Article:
Chairman to Salazar: Here's Deadline to Produce Witnesses in Drilling Moratorium Investigation
The chairman of the House Natural Resources Committee today set a deadline by which he wants to be able to question Interior Department officials involved in the edited report that led to the Obama administration's drilling moratorium in the Gulf of Mexico.
Rep. Doc Hastings' (R-Wash.) request comes the same day that the Integrity Committee of the Council of the Inspectors General on Integrity and Efficiency set a hearing date next week to investigate the Interior Department’s Acting Inspector General Mary Kendall. Sens. David Vitter (R-La.), Jeff Sessions (R-Ala.) and John Cornyn (R-Texas) said in their May investigation request that Kendall “failed to ensure an independent, impartial and complete investigation into the Administration’s offshore drilling moratorium and related activities" and may have impeded the probe into allegations that the White House twisted scientific reports to support the drilling freeze in the wake of the BP spill.
“Absent a valid assertion of a Constitutionally based privilege, the Department’s continuing refusal to provide certain requested documents violates the subpoena and frustrates Congress’ ability to fulfill its Constitutional oversight responsibilities," Hastins wrote to Interior Secretary Ken Salazar. "As such, the Committee is left with no choice other than to continue to pursue compliance with the subpoena, as well as seek necessary information directly from the officials who were most involved in interacting with the peer reviewers and drafting and editing the Drilling Moratorium Report."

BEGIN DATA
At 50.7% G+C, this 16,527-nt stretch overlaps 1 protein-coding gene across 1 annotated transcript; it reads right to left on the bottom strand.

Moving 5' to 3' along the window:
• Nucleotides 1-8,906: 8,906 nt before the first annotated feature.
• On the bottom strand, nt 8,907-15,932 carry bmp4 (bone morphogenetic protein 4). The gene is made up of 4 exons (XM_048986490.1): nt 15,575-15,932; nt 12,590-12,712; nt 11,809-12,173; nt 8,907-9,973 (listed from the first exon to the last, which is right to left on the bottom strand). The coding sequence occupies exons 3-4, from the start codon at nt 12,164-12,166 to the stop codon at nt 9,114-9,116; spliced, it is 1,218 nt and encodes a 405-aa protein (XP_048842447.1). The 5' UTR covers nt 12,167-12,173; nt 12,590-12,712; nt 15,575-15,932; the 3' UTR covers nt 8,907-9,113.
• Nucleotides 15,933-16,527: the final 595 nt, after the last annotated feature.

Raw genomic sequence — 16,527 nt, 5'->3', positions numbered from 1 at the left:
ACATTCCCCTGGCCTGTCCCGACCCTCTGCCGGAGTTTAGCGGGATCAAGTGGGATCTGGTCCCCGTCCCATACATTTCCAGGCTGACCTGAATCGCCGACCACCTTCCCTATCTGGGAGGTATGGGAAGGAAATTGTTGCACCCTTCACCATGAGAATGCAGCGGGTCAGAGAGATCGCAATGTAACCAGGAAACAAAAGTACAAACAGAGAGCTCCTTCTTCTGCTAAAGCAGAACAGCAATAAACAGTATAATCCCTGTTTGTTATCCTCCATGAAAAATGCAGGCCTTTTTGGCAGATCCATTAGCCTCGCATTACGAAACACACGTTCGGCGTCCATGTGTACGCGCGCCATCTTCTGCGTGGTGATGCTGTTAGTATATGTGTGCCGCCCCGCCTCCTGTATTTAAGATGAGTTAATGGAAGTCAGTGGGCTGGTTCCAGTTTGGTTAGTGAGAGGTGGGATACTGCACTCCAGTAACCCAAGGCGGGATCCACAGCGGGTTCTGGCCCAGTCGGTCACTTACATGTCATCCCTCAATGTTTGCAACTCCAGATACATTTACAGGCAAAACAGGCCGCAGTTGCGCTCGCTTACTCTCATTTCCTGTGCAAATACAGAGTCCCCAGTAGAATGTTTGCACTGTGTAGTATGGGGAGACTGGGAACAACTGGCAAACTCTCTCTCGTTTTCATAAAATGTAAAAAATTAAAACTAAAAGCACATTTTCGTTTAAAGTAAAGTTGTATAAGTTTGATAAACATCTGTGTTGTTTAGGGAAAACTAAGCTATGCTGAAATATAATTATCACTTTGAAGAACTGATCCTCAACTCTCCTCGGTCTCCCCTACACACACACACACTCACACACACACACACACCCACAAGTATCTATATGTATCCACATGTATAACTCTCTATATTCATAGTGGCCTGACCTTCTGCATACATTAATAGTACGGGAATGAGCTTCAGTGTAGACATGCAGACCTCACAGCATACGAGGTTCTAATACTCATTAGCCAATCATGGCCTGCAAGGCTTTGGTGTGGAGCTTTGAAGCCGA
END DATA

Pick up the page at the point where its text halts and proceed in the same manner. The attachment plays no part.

The letter sets a July 12 scheduling deadline for interviews the week of July 16.
Hastings notes that the Interior Department has told him that the committee's investigation was unnecessary because the inspector general -- now being investigated herself -- was probing the matter.
The list of five requested witnesses includes two former Minerals Management Service administrators and Kallie Hanley, former White House liaison & special assistant, now serving as senior adviser in the Office of the Assistant Secretary-Indian Affairs.
"The interviews are necessary to obtain information relevant to the Committee's oversight investigation, and the need for them is heightened given the Department's repeated refusal to provide documents even in the face of a duly authorized and issued Congressional subpoena," Hastings wrote.